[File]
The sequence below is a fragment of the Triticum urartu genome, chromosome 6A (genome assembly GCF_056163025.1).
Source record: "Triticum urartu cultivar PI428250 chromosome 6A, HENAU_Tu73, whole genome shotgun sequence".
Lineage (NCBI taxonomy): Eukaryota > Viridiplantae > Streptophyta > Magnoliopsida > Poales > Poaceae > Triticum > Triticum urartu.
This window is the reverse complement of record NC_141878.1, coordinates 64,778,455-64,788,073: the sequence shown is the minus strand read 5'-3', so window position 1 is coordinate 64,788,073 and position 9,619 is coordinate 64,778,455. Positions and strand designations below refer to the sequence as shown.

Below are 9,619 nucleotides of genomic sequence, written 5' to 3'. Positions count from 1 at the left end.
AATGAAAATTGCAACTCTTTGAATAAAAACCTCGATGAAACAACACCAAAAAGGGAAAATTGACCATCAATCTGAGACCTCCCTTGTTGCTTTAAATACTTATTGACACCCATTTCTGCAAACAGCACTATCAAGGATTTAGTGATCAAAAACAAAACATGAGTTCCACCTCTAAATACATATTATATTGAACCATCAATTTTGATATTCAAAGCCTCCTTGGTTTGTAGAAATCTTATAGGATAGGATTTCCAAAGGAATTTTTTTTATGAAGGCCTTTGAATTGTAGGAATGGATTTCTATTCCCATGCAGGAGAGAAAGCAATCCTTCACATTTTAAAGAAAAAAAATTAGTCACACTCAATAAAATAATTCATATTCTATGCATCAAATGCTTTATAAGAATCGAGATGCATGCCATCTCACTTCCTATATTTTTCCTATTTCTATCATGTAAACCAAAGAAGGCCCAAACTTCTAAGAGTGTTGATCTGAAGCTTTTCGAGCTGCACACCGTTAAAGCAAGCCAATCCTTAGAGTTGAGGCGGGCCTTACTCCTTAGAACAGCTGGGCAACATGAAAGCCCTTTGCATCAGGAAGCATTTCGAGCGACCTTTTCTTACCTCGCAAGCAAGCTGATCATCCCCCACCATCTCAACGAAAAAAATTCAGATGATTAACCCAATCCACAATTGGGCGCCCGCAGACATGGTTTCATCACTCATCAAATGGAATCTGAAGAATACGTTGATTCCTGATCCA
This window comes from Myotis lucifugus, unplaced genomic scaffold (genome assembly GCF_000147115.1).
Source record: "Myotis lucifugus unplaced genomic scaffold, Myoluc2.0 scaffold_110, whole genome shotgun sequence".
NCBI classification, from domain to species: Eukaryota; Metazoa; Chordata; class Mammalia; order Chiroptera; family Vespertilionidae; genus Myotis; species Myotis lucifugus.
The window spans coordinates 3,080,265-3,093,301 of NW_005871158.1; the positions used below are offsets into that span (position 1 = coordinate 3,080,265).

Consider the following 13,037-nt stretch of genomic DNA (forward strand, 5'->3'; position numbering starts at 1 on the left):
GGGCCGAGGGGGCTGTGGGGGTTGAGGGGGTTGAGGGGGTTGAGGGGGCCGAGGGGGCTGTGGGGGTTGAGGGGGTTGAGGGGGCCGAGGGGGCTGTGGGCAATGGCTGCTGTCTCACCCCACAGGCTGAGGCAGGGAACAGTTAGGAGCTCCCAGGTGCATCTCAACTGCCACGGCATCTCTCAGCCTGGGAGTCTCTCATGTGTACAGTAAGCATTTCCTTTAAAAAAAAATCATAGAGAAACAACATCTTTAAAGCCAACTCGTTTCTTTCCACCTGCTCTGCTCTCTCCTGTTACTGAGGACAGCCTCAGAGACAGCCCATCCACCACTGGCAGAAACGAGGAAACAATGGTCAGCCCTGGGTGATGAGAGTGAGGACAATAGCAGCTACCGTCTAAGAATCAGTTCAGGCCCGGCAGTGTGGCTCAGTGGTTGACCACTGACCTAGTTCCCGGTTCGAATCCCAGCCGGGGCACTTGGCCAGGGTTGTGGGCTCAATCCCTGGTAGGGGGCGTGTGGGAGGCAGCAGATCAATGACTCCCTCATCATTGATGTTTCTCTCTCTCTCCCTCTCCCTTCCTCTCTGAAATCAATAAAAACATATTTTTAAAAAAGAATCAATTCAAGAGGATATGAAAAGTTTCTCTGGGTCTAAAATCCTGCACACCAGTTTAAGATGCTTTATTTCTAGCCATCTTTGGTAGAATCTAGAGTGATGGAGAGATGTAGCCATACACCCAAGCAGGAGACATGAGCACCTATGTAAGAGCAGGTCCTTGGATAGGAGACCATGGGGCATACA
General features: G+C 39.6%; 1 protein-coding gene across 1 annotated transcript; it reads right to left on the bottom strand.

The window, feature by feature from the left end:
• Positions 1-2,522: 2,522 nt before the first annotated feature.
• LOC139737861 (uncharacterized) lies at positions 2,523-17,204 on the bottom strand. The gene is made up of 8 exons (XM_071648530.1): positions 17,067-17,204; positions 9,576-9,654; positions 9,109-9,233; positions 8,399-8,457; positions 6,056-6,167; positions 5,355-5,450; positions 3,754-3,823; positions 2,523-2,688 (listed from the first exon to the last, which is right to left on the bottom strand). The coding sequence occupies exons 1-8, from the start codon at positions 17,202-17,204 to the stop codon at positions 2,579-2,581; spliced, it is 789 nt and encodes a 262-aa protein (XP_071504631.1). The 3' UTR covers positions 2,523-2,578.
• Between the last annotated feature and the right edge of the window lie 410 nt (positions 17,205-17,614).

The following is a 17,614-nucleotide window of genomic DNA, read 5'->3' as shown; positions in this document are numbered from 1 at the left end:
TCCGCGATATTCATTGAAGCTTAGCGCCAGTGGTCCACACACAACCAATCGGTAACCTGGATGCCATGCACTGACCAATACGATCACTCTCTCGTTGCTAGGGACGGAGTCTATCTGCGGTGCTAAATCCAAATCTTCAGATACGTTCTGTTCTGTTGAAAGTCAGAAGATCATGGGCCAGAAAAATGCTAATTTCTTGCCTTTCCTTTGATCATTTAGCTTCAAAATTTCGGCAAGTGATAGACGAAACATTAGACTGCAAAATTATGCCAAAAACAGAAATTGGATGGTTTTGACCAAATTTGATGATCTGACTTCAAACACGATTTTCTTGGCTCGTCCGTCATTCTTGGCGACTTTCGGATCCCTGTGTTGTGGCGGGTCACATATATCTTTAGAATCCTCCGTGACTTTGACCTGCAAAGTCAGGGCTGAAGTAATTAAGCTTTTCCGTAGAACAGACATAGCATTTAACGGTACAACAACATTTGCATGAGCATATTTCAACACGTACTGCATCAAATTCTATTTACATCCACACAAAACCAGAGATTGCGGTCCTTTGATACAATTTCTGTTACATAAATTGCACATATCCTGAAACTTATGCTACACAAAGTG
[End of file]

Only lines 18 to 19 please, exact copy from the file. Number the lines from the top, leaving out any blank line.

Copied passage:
The following is a 17,614-nucleotide window of genomic DNA, read 5'->3' as shown; positions in this document are numbered from 1 at the left end:
TCCGCGATATTCATTGAAGCTTAGCGCCAGTGGTCCACACACAACCAATCGGTAACCTGGATGCCATGCACTGACCAATACGATCACTCTCTCGTTGCTAGGGACGGAGTCTATCTGCGGTGCTAAATCCAAATCTTCAGATACGTTCTGTTCTGTTGAAAGTCAGAAGATCATGGGCCAGAAAAATGCTAATTTCTTGCCTTTCCTTTGATCATTTAGCTTCAAAATTTCGGCAAGTGATAGACGAAACATTAGACTGCAAAATTATGCCAAAAACAGAAATTGGATGGTTTTGACCAAATTTGATGATCTGACTTCAAACACGATTTTCTTGGCTCGTCCGTCATTCTTGGCGACTTTCGGATCCCTGTGTTGTGGCGGGTCACATATATCTTTAGAATCCTCCGTGACTTTGACCTGCAAAGTCAGGGCTGAAGTAATTAAGCTTTTCCGTAGAACAGACATAGCATTTAACGGTACAACAACATTTGCATGAGCATATTTCAACACGTACTGCATCAAATTCTATTTACATCCACACAAAACCAGAGATTGCGGTCCTTTGATACAATTTCTGTTACATAAATTGCACATATCCTGAAACTTATGCTACACAAAGTG